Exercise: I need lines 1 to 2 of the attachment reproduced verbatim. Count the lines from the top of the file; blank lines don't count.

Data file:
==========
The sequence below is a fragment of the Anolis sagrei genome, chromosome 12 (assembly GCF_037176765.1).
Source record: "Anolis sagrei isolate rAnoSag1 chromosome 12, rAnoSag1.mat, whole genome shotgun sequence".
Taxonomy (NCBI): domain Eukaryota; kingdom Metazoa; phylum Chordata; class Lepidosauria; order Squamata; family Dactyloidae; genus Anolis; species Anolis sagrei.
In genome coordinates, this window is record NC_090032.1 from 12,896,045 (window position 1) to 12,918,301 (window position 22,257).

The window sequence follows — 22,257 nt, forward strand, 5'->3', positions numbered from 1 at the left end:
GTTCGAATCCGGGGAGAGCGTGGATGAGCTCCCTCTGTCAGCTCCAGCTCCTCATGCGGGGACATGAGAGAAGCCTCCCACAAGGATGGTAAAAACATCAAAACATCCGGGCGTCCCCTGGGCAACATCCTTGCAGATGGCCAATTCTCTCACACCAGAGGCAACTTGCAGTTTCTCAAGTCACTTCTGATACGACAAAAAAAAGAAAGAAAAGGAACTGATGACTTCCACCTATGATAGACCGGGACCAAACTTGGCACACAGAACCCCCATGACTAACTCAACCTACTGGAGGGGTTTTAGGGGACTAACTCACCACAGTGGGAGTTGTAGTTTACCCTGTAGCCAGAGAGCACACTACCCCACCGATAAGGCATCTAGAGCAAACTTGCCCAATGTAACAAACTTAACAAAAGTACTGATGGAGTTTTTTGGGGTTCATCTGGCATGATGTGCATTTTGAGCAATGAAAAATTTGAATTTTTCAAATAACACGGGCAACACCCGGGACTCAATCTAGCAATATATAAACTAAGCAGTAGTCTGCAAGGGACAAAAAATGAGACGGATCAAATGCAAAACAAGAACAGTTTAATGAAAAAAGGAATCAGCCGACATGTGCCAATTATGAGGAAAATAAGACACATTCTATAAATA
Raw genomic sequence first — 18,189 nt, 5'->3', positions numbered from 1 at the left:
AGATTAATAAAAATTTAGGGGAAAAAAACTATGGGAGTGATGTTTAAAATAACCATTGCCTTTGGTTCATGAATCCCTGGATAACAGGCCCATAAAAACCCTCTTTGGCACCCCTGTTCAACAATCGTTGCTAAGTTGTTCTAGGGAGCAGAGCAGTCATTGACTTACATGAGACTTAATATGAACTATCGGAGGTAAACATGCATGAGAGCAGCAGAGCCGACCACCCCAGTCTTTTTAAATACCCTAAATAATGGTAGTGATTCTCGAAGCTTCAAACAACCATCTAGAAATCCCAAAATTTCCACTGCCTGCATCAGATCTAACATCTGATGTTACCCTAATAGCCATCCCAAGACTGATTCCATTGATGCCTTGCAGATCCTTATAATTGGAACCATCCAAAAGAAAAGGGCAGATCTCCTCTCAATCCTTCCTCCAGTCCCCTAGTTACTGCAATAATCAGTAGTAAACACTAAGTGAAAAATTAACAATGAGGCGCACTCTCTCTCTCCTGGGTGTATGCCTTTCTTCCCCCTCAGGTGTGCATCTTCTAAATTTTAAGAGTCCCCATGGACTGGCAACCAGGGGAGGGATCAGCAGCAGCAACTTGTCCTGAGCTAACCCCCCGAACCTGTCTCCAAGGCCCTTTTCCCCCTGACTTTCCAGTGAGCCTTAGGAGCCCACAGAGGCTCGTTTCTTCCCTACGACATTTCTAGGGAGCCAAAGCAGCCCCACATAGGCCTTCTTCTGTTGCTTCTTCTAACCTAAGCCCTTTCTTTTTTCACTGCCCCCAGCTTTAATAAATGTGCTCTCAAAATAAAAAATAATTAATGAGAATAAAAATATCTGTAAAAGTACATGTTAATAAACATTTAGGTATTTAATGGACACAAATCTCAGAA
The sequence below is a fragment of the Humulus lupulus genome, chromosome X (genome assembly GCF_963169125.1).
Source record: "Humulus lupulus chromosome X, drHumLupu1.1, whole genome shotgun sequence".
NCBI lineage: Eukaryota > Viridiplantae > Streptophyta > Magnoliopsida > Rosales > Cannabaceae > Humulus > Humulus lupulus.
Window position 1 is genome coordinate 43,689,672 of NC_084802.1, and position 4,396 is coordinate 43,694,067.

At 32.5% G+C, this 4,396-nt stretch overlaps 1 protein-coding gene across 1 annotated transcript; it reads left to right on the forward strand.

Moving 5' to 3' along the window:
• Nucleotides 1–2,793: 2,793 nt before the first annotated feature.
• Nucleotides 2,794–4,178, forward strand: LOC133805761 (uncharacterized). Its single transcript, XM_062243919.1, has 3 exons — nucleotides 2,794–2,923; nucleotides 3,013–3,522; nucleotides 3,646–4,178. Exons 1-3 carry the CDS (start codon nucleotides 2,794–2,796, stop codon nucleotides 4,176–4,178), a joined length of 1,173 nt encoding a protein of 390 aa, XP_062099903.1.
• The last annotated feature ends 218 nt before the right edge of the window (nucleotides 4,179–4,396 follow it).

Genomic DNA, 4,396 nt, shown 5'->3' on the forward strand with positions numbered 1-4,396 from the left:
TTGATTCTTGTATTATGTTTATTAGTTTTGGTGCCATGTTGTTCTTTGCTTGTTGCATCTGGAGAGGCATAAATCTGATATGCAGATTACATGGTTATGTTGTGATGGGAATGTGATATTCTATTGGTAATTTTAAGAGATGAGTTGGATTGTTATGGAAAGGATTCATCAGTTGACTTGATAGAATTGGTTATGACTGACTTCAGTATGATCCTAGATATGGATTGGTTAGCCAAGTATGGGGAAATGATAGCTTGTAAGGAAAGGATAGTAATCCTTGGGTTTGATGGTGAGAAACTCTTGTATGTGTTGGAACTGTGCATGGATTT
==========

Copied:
The sequence below is a fragment of the Anolis sagrei genome, chromosome 12 (assembly GCF_037176765.1).
Source record: "Anolis sagrei isolate rAnoSag1 chromosome 12, rAnoSag1.mat, whole genome shotgun sequence".